Alexanders, David North 1/2
Alexanders by David Pullinger 2/2

Alexanders Smyrnium olusatrum

Alexanders is a common rather invasive, edible, flowering plant of a green-yellow colour, which is known for its rapid growth. The Mediterranean origins of Alexanders means it struggles during long hard winters, however it is currently thriving not only close to the coast, but inland too.

Conservation status

At present the plant is appearing in ever-increasing quantities. It is very aggressive and can shade out smaller vegetation. As Alexanders is Mediterranean in origin it has been found to be affected by long hard winters. Many of the plants may also be weakened by a fungus seen as orange spots on the leaves.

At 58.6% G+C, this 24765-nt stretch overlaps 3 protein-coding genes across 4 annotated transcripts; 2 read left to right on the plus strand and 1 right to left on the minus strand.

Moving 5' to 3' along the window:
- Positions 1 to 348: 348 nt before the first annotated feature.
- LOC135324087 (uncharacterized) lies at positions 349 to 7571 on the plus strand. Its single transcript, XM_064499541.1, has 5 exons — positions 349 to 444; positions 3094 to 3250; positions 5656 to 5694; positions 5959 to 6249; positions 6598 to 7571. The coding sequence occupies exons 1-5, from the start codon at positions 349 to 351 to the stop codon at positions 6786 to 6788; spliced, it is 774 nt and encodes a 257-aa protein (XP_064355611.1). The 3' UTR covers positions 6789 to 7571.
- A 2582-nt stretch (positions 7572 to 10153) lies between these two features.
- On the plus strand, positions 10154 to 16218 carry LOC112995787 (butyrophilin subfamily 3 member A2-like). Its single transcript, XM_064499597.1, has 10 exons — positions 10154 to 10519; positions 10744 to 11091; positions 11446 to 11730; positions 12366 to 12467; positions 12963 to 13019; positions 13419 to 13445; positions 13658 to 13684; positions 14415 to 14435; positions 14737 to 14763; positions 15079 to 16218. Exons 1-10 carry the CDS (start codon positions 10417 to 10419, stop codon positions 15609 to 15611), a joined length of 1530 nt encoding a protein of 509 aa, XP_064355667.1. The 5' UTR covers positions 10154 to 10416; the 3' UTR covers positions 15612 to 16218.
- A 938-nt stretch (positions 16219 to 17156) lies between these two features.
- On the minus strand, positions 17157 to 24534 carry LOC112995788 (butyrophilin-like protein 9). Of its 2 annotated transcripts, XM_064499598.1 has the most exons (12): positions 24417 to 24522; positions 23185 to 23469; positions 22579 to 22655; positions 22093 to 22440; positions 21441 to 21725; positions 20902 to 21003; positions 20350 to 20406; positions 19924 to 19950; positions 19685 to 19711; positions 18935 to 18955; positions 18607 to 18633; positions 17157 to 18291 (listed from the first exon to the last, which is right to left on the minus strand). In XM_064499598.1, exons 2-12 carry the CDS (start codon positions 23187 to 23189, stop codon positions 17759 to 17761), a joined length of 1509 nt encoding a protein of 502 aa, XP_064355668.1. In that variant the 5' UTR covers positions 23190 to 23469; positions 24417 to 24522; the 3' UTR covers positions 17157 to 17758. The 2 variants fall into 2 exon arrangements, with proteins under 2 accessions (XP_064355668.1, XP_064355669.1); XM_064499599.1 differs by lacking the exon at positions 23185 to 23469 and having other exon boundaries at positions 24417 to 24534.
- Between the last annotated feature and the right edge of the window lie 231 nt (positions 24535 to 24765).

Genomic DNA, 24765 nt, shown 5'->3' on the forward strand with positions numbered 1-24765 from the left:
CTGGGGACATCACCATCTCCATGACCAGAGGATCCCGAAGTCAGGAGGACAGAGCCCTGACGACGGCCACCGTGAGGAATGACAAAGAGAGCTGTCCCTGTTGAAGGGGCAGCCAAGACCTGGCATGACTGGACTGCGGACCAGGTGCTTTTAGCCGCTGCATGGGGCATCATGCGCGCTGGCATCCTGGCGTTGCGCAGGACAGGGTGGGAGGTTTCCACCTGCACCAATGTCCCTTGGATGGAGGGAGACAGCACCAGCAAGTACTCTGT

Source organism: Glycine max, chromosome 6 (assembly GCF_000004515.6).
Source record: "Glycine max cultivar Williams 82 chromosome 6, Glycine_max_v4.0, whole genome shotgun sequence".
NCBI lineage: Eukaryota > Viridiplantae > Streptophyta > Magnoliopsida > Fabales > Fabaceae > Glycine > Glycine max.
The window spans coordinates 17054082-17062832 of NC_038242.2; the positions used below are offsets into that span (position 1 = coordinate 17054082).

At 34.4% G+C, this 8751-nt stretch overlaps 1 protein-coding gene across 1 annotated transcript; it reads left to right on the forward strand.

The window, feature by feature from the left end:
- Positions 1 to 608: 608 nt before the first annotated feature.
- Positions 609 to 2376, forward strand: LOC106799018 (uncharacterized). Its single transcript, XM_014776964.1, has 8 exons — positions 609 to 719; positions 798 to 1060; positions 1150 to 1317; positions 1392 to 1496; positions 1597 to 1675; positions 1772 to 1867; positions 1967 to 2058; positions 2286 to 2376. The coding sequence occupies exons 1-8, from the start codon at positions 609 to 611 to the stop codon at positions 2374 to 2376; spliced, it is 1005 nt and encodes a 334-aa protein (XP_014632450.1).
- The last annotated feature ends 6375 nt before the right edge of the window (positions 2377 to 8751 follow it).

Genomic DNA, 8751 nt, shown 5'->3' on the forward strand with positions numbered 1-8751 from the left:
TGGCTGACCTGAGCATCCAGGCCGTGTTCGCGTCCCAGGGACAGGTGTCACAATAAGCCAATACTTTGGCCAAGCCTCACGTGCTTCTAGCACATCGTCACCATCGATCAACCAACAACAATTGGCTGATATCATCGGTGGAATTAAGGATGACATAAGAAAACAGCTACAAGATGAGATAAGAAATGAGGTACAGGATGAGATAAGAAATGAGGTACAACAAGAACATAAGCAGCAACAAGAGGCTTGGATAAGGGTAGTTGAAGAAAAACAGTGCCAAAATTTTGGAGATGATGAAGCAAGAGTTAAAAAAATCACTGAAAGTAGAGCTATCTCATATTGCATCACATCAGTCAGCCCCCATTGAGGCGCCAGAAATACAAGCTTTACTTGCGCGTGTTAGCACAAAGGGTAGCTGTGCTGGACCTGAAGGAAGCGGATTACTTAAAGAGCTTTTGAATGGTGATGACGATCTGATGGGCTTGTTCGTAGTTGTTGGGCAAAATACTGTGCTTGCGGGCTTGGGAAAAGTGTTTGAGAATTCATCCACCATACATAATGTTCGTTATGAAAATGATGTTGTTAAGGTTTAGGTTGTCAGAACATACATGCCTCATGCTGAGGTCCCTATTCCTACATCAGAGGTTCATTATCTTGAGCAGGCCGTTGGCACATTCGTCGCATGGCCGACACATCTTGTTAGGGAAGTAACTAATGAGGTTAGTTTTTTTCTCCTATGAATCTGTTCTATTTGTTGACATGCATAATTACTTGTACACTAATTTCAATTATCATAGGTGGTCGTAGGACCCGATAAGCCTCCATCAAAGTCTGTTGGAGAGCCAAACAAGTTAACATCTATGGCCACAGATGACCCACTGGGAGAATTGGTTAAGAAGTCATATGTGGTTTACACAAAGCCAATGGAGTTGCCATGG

Details

Did you know?

This plant originated in the Canary Isles and moved eastwards. Its earlier name meant ‘Parsley of Alexandria’ which was changed to Alexanders. It was introduced to Britain by the Romans as a food plant, as its stems, leaves and flowers are all edible (raw or cooked) and have a flavour rather like celery. The seeds have also been added to stews for extra flavour.

N.B. This plant is not poisonous but related plants with similar appearance may be extremely so.
 

How to recognise
Where to see
When to see
How to help

Related reserves

Related questions & advice

Sorry, there's currently no Wildlife Questions and Advice with the specified paramaters.

Whats on?

July 2017
MTWTFSS
26
27
28
29
30
1
2
3
4
5
6
7
8
9
10
11
12
13
14
15
16
17
18
19
20
21
22
23
24
25
26
27
28
29
30
31
1
2
3
4
5
6
Share this